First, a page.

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Under $20 Gaming - "Star Wars: The Force Unleashed II"
Star Wars: The Force Unleashed II is one of those games that I really want to love. It has lightsabers, fun Force powers, and a direct conflict with Darth freakin’ Vader. If it had a pod racing minigame, I might have been completely sold regardless of the other gameplay’s quality.
The sequel once again follows Starkiller (real name: Galen Marek), Vader’s secret apprentice. Developer LucasArts wanted to expand on the “darker” elements of the story presented in the first TFU, with more complex emotional themes. Central to the storytelling is Starkiller - he’s an empathetic character, and doesn’t gravitate exclusively to either side of the Force.
TFU2’s story functions as though Starkiller defied the Emperor it the prequel, though players had the option to side with the Empire. That renders your choice (if you played the first game) pointless.
Still, Starkiller is relatable, unlike his master General Kota - the general had a lot of screen time in the first game, and was painted as a very “Obi-Wan” kind of character, but he takes a backseat to the apprentice this time.
Starkiller’s motivation is to discover who he really is; this Starkiller is a clone of the original, but he shares the memories of Juno (from the first game) among other things. Vader dismisses him as a failure, and Starkiller spends the rest of the game trying to find Juno and exact his vengeance against Vader.
Unfortunately, the second installment of the series fails to impress, and ends up being another lackluster, unfulfilling action-adventure title. It brings quality elements to the table, but even those are marred. Cutscenes are gorgeous, and facial animations could almost rival L.A. Noire, but gameplay visuals are only par with other action games. There’s nothing on the few game levels that really feels spectacular, and that visual “wow” is one of the elements that a great Star Wars game must have. When there are lightsabers and blaster pistols in your game, you have to make their effects pretty. No exceptions.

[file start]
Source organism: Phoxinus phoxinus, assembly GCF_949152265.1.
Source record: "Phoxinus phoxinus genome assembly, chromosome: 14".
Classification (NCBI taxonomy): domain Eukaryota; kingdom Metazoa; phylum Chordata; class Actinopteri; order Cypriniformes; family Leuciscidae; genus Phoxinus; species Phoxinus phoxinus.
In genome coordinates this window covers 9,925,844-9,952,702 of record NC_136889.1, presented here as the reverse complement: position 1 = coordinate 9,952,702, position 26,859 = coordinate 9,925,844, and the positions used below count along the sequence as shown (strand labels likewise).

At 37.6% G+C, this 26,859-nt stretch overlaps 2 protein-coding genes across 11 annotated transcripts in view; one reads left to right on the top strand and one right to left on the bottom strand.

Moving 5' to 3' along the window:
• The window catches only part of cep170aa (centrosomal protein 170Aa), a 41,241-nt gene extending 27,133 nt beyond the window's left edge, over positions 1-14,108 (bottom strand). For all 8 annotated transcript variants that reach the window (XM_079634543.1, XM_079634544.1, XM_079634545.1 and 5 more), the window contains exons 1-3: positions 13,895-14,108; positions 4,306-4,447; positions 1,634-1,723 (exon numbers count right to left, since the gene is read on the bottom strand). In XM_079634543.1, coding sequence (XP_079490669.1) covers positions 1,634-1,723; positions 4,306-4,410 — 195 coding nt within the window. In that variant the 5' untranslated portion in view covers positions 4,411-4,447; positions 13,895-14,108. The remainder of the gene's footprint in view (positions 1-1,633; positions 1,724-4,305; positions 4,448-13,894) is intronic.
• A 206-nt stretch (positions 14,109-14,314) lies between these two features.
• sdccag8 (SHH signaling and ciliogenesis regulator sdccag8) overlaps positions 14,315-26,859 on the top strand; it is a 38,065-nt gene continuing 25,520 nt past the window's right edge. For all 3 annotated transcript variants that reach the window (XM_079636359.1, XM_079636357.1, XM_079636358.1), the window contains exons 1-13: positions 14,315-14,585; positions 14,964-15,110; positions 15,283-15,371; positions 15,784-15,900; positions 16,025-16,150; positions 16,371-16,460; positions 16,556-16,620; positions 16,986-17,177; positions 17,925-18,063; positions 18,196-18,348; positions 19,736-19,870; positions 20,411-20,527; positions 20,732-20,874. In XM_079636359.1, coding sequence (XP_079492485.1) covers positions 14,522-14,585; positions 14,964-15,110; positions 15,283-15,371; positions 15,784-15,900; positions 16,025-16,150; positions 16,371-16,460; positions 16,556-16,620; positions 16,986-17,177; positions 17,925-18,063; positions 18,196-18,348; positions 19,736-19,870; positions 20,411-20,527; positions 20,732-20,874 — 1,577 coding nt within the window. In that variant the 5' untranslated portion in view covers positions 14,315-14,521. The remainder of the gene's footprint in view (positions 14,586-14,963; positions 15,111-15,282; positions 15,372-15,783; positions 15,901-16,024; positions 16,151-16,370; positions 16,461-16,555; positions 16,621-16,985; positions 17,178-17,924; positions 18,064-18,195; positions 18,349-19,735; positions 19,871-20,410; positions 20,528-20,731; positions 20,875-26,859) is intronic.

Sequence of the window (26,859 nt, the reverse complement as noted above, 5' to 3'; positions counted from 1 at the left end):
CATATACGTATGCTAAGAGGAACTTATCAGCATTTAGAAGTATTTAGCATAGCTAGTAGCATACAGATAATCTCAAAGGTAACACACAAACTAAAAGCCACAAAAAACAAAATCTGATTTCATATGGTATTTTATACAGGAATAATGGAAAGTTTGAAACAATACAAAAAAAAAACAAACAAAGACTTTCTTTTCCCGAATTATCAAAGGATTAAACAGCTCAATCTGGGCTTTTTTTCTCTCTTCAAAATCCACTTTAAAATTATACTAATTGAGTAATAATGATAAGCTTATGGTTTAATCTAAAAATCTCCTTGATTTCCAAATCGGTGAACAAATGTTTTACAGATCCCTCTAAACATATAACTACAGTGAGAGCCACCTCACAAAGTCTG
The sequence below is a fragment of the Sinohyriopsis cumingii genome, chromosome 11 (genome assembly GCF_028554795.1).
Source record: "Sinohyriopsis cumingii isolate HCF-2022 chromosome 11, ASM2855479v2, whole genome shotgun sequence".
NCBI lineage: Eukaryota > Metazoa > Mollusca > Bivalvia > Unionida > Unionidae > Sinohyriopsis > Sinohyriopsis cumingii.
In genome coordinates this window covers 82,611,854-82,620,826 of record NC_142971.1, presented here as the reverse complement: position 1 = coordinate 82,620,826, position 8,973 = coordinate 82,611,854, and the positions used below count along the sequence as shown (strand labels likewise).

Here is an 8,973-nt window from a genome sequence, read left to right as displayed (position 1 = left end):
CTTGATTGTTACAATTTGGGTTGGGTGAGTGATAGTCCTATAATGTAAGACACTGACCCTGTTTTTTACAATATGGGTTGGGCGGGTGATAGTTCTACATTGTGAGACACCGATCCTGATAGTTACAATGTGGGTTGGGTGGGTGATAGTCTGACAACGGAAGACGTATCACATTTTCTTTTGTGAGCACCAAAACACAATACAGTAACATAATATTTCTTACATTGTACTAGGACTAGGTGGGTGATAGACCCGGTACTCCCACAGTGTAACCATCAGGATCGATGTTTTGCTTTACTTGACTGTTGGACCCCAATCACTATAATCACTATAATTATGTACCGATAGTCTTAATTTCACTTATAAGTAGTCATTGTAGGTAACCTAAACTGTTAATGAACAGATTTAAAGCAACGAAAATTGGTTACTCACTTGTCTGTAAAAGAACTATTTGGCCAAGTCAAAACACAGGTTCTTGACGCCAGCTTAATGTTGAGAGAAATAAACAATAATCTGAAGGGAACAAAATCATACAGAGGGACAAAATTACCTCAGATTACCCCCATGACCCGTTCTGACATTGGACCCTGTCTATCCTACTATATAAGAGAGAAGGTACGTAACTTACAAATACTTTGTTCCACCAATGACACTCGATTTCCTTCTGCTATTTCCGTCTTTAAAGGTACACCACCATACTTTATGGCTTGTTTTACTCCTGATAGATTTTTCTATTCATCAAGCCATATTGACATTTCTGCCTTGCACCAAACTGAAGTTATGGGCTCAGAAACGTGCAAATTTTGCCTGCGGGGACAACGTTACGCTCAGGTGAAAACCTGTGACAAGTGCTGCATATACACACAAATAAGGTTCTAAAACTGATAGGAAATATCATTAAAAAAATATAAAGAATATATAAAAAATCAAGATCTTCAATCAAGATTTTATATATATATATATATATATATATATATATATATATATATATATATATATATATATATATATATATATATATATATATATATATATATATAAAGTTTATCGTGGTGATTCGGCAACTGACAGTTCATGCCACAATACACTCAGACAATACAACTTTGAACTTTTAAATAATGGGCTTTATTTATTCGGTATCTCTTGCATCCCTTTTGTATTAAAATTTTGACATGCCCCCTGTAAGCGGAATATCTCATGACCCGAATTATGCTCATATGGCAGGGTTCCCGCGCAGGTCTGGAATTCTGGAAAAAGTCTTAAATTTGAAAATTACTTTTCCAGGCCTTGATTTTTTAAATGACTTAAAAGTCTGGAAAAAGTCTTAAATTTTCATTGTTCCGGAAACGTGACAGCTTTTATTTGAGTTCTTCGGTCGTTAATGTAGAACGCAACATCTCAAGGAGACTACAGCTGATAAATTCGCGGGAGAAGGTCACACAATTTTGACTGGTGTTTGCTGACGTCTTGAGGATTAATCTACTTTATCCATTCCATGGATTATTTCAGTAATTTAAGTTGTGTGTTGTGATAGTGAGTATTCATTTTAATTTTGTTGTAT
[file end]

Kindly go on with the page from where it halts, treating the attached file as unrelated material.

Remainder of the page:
Even forgiving the ho-hum visuals, the game is mildly entertaining at best. Usually, it’s just frustrating; seemingly random deaths and unbalanced enemy difficulties had me cursing at the screen a few times per level. Luckily TFU2 has frequent autosave points, so an aggravating death doesn’t often mean backtracking. That’s a great thing, because there are plenty of times Starkiller will die in five hits from normal Sith enemies.
This all boils down to a God of War clone with a Star Wars skin slapped on top. Except the God of War games were all pretty intensive and had tons of enemies, finishes, and puzzles - TFU2 has fewer than a dozen stages and grants maybe 10 hours of gameplay. You face the same enemies level after level.
The game just feels rushed - they used Kamino twice and called it two different levels! - because it only spent 9 months in development. I understand the desire to pump out a sequel to the fantastic Force Unleashed quickly, but the complete gameplay change added to the premature release destroyed what could have been a fantastic installment in the Star Wars franchise.
On the upside, it’s around $10 used depending on where you buy, and it’s worth that much if you’re a Star Wars fan or you liked Starkiller. LucasArts hasn’t killed the third game in the series yet, so we might get a proper sequel yet.
+ beautiful cutscenes
+ Starkiller is an empathetic anti-hero
+ Only $10 used
- gameplay is simple
- some random, glitchy deaths
- levels feel repetitive and linear
- story way too short